Some of us may remember the days of debating between cream or white-colored paper for our resumes. Tomorrow’s job candidates may debate whether a smiley face or a thumbs up is a more professional response to the latest text from a recruiter.
That’s right. As this article details, today’s recruiters and employers are adding text-messaging to the hiring process. Text messaging is being used to coordinate interviews, connect with past applicants, and even to ask initial screening questions before scheduling phone or in-person interviews. Many younger applicants prefer texting to email, which they consider old-fashioned (and don’t ever check). Many recruiters prefer texting because they feel their emails to applicants are getting lost in over-filled and ignored email inboxes. Texting also keeps recruiters top of mind with candidates and may help save time and saving time always saves money.
As employers continue to look for ways to grab the attention of potential workers, texting is just one of the new trends that recruiters and candidates will need to learn to negotiate. Recruiting through social media channels, talent pools, and peer referral are all creating interesting complications for candidates. Do you want to “friend” a recruiter on social media? Can anyone be professional all the time? Will you accidentally text a would-be boss something you meant to send to your mom?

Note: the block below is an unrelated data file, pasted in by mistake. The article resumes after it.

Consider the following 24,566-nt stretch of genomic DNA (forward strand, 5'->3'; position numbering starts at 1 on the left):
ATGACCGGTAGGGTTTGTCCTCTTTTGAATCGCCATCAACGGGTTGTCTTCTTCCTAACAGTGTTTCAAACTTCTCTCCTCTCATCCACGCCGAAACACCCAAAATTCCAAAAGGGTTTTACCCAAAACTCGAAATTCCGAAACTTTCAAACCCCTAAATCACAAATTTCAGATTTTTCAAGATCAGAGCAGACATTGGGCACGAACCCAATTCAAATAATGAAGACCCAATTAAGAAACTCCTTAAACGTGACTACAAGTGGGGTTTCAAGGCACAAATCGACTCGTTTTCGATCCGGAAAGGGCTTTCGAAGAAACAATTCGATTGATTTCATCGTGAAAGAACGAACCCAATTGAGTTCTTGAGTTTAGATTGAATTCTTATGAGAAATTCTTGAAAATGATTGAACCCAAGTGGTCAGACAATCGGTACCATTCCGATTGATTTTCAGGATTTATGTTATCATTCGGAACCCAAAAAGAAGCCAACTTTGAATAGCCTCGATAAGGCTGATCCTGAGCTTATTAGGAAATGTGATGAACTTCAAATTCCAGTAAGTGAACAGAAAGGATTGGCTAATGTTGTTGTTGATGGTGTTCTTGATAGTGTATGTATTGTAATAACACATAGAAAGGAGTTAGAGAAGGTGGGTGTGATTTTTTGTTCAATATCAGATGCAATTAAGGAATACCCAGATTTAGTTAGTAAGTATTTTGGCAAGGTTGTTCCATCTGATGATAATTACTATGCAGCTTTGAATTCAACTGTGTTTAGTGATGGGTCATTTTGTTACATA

Emails, texts, and social media posts can all be easily shared and take on a life of their own, making it important that you slow down the natural, more casual, rhythms of this kind of communication and think carefully before posting or responding. You might be tempted to text back while watching Hulu, but it can only help to wait to respond to any professional message when you’re in a professional state of mind. Think about it, you’re not going to start a text or a tweet with To Whom it May Concern, but you also shouldn’t respond to an interview request with “LOL, NFM.”
Recruiters need to learn to navigate this new world, too. Should they stick to texting only during business hours, or are before and after work acceptable? As we were writing this, we heard from a candidate who received a text at 9:00 pm from a recruiter she doesn’t know. She was really taken aback and has no interest in working with that search firm.
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